Website: www.chamberofcommerce.com



Photo via StarttoFinish.org



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How Long Are Your Clients’ Memories? How Annoying Are Your Emails?


I had one of those conversations recently in which a client told me that he sent out an email marketing newsletter every 3 months. Any more than this, he surmised, would simply annoy his clients and do more harm than good.

I guess his clients either have very long memories and absorb and react to every single piece of information they receive by email, or they just don’t get that many emails, meaning that everything that lands in their inbox is a big deal (the last time this was true for me was around 1996).

I asked him what kind of products and services he bought online. His purchases were fairly standard, mainly books from Amazon, groceries from Tesco, hotel rooms and flights from Expedia and the occasional random purchase from eBay.

I then asked him to check how many emails he received from these big name brands on a weekly basis.

Despite his inbox being hit multiple times by each of these big organizations in a relatively short period of time, he remained loyal to them. He admitted they didn’t annoy him and they would occasionally prompt a website visit and perhaps even an unplanned purchase.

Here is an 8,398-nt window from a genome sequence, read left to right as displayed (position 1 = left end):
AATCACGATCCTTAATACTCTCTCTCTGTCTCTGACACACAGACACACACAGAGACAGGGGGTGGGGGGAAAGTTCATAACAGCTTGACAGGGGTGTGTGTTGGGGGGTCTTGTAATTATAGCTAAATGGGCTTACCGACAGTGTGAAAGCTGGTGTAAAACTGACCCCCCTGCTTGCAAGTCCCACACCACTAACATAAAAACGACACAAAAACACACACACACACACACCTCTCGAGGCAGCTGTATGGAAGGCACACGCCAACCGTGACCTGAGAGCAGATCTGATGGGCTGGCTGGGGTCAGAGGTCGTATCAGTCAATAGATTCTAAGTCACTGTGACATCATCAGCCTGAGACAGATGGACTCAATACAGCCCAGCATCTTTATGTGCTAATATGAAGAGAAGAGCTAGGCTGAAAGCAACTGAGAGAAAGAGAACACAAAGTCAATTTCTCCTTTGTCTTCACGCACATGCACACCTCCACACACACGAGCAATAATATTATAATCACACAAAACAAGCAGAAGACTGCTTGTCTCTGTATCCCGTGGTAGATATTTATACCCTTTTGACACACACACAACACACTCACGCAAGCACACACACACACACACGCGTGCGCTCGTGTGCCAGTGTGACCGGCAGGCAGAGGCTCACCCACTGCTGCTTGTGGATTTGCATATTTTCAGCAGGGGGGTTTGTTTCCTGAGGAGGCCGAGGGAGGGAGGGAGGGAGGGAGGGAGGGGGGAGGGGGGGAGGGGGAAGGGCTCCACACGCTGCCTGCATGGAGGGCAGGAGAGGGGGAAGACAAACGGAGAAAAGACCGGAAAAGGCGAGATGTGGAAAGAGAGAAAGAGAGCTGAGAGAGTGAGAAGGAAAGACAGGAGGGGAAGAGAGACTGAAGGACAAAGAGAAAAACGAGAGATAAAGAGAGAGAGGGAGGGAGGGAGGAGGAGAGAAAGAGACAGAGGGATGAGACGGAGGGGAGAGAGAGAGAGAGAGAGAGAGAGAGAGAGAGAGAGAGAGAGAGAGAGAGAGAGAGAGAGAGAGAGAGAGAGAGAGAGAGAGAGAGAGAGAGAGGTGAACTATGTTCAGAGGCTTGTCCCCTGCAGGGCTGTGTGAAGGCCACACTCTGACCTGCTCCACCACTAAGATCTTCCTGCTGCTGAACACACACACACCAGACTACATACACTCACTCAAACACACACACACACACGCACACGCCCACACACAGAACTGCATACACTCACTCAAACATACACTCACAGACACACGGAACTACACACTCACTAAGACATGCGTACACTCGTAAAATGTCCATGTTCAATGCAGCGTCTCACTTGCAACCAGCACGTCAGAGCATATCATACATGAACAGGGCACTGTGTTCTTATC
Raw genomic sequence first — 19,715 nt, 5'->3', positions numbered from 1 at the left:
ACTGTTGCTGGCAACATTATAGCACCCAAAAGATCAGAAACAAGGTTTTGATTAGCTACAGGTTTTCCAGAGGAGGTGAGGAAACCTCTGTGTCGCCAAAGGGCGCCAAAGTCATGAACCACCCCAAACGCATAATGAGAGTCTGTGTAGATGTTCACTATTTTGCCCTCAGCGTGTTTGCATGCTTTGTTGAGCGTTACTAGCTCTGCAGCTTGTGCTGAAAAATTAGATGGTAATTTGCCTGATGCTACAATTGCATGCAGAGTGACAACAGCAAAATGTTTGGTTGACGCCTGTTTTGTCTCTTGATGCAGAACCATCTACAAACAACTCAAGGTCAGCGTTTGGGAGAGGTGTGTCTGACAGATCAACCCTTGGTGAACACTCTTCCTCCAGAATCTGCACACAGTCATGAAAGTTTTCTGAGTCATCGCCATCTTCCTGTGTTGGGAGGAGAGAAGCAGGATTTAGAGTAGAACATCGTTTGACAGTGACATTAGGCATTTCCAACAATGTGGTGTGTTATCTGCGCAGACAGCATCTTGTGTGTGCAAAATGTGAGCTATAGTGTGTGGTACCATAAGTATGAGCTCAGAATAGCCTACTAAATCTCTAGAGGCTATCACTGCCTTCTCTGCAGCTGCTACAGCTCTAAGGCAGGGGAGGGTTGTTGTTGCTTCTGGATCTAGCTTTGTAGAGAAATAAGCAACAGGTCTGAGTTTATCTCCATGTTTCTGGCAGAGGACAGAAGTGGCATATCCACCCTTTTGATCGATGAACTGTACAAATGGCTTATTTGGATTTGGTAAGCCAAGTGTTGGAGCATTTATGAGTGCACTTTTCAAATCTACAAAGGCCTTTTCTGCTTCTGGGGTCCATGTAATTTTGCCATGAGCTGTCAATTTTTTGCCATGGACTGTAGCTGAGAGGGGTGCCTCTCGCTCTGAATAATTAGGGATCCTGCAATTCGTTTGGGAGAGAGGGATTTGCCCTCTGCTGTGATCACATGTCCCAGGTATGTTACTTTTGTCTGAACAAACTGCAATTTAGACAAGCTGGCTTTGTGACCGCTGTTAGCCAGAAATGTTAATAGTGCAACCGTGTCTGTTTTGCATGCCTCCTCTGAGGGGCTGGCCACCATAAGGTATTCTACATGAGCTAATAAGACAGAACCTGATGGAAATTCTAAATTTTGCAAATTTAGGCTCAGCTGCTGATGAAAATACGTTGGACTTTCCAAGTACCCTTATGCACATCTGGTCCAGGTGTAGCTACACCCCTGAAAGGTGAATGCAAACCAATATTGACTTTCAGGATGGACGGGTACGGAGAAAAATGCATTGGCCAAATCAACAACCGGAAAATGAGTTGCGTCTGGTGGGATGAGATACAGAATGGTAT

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So why would his emails annoy his subscribers if he sent them more often?

Well, they wouldn’t unless they were irrelevant, disengaging or just plain dull.

Now here’s the thing – my client sells wine and can get his hands on some pretty tasty stuff. Knowing I had spent a number of years living in Central Europe, he recently found me the most amazing bottle of Hungarian Tokaji (“Wine of Kings, King of Wines,” according to Louis XV of France). His product knowledge is unbeatable and his clients love his business. Why wouldn’t his subscribers welcome more emails from him?

I suggested he up his game and start sending out (at the very minimum) a weekly campaign.

He now sends every Wednesday, prompting his customers to buy wine for weekend barbeques, parties and other social events. His emails are informative and fun and keep his audience engaged with his service even when he doesn’t get the sale. In short, his email campaigns are a joy to receive and quite inspiring.

And guess what? Because he is delivering relevant, timely and engaging campaigns nobody is annoyed with his newsletters (and this is reflected by a nice uptick in his sales). In fact, to prove this point, the number of unsubscribe requests he now receives has dropped significantly from his quarterly sends (when clients would have forgotten about their previous engagements and viewhis “out of the blue” communications as spam).

Isn’t it time you increased your email marketing frequency?

This post first appeared on the iContact Email Marketing Blog.